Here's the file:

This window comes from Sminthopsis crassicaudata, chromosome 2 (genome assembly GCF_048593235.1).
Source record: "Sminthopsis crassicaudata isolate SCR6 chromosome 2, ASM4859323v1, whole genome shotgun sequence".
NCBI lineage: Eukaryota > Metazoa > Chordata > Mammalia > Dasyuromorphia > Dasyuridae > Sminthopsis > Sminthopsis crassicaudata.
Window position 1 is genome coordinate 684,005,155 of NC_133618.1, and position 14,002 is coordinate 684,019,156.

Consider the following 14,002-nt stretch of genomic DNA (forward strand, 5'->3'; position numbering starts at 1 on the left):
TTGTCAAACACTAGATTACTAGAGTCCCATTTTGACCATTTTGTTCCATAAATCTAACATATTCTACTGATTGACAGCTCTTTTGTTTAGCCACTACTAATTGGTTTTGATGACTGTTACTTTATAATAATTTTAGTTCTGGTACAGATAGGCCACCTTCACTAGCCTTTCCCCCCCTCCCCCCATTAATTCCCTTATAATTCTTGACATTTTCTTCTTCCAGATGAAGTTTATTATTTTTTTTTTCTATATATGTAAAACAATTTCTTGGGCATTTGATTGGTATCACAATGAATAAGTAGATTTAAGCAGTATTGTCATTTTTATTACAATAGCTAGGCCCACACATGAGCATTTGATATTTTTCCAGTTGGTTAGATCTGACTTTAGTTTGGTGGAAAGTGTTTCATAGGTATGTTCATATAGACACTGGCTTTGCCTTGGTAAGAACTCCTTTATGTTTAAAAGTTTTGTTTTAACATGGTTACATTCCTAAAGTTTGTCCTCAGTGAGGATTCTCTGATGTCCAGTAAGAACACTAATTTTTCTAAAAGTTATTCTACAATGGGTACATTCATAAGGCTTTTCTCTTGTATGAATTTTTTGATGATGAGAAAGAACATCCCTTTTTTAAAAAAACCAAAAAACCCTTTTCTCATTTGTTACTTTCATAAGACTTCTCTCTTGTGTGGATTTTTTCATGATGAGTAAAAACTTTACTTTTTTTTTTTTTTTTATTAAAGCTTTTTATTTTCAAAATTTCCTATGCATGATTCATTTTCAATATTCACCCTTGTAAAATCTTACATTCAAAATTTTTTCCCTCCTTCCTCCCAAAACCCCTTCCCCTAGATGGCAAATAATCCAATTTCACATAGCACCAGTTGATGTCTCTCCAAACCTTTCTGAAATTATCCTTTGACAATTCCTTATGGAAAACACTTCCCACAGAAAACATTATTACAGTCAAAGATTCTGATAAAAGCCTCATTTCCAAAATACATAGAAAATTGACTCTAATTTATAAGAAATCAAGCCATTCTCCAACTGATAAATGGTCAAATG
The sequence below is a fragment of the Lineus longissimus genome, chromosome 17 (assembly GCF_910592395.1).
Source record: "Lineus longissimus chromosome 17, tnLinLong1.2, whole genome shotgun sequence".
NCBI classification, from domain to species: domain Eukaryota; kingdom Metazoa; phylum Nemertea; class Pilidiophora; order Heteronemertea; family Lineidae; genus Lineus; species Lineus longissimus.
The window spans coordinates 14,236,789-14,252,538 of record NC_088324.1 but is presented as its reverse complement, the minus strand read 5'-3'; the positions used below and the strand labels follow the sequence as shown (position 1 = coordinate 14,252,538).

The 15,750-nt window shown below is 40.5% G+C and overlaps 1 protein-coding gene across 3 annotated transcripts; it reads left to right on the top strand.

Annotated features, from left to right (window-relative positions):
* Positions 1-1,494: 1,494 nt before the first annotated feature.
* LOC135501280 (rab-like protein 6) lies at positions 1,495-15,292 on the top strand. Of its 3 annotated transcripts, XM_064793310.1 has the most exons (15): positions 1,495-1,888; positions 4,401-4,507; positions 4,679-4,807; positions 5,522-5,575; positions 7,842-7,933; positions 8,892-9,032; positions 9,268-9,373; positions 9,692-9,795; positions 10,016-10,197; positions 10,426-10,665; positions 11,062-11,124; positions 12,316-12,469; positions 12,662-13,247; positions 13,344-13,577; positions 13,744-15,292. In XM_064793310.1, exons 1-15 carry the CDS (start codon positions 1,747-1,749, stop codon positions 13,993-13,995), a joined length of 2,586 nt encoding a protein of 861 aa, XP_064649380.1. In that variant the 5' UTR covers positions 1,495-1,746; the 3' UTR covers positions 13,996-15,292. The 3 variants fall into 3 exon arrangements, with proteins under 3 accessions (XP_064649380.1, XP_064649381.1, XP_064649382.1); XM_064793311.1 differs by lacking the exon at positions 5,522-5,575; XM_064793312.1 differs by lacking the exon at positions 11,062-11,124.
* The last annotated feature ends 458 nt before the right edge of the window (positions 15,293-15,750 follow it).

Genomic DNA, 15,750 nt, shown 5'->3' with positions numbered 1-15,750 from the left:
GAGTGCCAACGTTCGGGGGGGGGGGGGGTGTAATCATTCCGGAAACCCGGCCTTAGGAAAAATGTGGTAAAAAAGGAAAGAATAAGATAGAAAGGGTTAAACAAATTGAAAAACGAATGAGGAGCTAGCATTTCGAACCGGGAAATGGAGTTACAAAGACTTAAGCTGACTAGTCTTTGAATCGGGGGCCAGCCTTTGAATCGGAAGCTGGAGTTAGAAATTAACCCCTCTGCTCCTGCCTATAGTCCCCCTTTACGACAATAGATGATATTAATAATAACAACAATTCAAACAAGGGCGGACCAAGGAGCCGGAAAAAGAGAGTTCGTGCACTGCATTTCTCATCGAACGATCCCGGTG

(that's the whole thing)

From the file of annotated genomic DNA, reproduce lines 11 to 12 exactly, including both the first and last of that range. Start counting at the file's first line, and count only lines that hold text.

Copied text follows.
The 15,750-nt window shown below is 40.5% G+C and overlaps 1 protein-coding gene across 3 annotated transcripts; it reads left to right on the top strand.

Annotated features, from left to right (window-relative positions):